Then there are those indefinable places that truly express the quirky, happy flavor of the region. We bet you've never seen anything quite like the Jimtown Store except maybe in your dreams or some 1950s-style movie set. It oozes charm and country atmosphere, but it also delivers with tasty, sophisticated food and a fun, eclectic assortment of wares. This former gas station may appear self-consciously retro, but it's been dogged about pursuing its role as a real community stop and goodwill station for local folks to enjoy a cup of (very, very good) coffee and enjoy the (dreamy homemade) food and chew the fat. It's also been dogged about supporting local farmers and fresh-food purveyors, and Jimtown's seasonal menus reflect that influence. Drop in for a bowl of Basque ragout or corn chowder, pick up a boxed lunch, or take home one of the remarkable homemade condiments (spicy chipotle, Asian peanut, fig and olive). Or just sit on a bench outside and meditate on the glorious rows of vineyards that stretch to the horizon before you (6706 State Hwy. 128, Healdsburg, tel. 707-433-1212. www.jimtown.com. Box lunches: $10.95-$11.95. Hours vary; call ahead).
And then There's the Wine
But what draws most people to the Russian River Wine Road is the wine. Know that while the winemakers in Sonoma may appear laidback, irreverently frisky even, winemaking is a ferociously serious business in these parts--and considered an art by many. That's why you may want to start your winery tours at Armida. This small winery situated in a classic 1960s geodesic dome looks out over lovely rows of combed green hills. Inside, settled into his bed, is Wino, a 10-year-old bear of a dog, who, when he is not sleeping, is outdoors finding new ways to matt his profusive hair. Wino is the official mascot of the winery, whose vintners give off a slightly roguish, bemused air. It's a relaxing spot, but winemaking is taken very, very seriously here. Be sure to try one of the award-winning merlots (2201 Westside Rd., Healdsburg, CA 95448, tel. 707-433-2222, www.armida.com).
Laidback is not quite the word for that most Napa of Sonoma wineries, Ferrari-Carano. You'll think you've landed in Tuscany at this bewitching wine estate built by a second-generation Italian-American couple who found a piece of Dry Creek Valley real estate that matched their Tuscan fantasies. Yup, the elegant Renaissance-style Villa Fiore is a piece of work alright, and the landscaping is straight out of a Chianti countryside. But all would be moot if the wines weren't up to snuff. They are exceptional, in particular the fume blanc and chardonnay (Dry Creek Valley, Healdsburg, CA 95448, tel. 707-433-6700; www.ferrari-carano.com).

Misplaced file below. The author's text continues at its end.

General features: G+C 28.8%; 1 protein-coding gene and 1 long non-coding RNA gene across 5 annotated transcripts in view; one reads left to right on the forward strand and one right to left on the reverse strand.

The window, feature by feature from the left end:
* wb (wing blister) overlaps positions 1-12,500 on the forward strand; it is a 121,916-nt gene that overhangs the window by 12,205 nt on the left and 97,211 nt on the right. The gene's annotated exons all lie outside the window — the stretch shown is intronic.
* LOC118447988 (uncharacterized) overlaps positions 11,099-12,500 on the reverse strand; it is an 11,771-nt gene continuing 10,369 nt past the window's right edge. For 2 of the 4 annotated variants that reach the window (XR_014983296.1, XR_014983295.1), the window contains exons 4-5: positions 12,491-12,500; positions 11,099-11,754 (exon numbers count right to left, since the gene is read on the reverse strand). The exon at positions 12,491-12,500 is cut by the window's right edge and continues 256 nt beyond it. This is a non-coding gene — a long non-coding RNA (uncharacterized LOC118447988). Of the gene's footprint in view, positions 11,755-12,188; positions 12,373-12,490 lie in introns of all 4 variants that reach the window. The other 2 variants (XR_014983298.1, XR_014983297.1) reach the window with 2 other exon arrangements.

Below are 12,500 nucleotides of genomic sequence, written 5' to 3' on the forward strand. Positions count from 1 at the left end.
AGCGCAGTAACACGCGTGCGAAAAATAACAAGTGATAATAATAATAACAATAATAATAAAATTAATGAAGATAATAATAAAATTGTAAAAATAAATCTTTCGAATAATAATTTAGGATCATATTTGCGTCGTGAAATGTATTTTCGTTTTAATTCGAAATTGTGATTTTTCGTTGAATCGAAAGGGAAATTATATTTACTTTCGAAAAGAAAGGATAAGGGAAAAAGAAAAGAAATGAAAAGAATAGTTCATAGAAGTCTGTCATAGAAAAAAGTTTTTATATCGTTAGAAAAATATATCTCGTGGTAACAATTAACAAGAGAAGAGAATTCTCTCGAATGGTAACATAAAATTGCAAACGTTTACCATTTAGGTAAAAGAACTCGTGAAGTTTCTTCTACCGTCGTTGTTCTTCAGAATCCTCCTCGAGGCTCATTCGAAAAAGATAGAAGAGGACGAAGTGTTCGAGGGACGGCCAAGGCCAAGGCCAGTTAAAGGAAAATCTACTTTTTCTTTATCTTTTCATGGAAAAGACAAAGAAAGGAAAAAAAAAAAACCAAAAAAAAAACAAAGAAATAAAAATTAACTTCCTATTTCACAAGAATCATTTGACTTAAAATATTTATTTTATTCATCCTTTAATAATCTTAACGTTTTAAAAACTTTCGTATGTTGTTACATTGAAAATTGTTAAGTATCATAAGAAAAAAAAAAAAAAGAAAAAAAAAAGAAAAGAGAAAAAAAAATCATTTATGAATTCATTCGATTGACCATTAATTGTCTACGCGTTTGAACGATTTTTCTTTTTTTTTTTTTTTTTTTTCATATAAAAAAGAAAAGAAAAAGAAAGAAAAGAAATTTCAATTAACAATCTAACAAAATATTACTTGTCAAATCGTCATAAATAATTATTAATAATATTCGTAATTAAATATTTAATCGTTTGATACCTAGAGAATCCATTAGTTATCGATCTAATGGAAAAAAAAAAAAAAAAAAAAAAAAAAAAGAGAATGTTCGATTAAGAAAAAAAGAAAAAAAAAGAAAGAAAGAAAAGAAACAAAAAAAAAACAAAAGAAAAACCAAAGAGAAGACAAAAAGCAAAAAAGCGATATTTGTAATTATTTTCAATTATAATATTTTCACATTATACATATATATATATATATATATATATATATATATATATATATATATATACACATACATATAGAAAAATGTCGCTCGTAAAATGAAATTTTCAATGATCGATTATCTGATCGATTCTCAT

For a completely different experience, go to Alderbrook. This Dry Creek Valley vineyard is not at all pretty and has no hilltop villa lording over the land. But it has gone and stolen a hot young winemaking cowboy with ambitious designs to make really, really special wines--even the logo has been revamped. And if a recent barrel tasting of a maturing pinot noir is any indication, Alderbrook will be adding more medals to its already bulging coffer of more than 200 awards (2306 Magnolia Dr., Healdsburg, CA 95448; 800-405-5987 or 707-433-5987; www.alderbrook.com).
Where should you stay on the Russian River Wine Road? Of the cities in northwest Sonoma, Santa Rosa has become a sprawling San Francisco bedroom community. It's fine for dinner, but you'll want to stay someplace more, well, Wine Country charming. Healdsburg, a pretty little village with a town green surrounded by quaint shops, is a fine base and has a number of good options. The best is probably the Honor Mansion, particularly if you're a couple. Many people who stay at the Honor Mansion rarely leave their rooms--and really, why should they? Each individually decorated room has a fluffy featherbed, winter and summer bathrobes, luxe toiletries, and fresh flowers; many have gas-burning fireplaces, private porches, or clawfoot tubs; still others have both a fireplace and a private outdoor deck with a Jacuzzi. Even when chill wind and rain buffet the heavy green Jacuzzi cover, guests stay toasty in the steamy shelter of these big outdoor baths. If you do decide to come out of your room, you'll be glad, whether you're having cocktails in the parlor of this 1883 Italianate Victorian, or feasting on the three-course breakfasts. Owner Cathi Fowler wants to fatten you up for your forays into Wine Country, so if you prefer a light repast, let her know beforehand. Otherwise, prepare to tuck into such house specialties as cherry-orange scones, caramel-apple French toast, or Mexican crepes. AAA awarded this a four-diamond designation. Oh, and it's got a big lap pool and a koi pond swarming with well-fed fish (14891 Grove St., Healdsburg, CA 95448, tel. 800-554-4667 or 707-433-4277. Fax: 707-431-7173. Internet: www.honormansion.com. Rack rates: Nov 15-April 15 $170-$330; April 16-Nov 14 $180-$350. DISC, MC, V).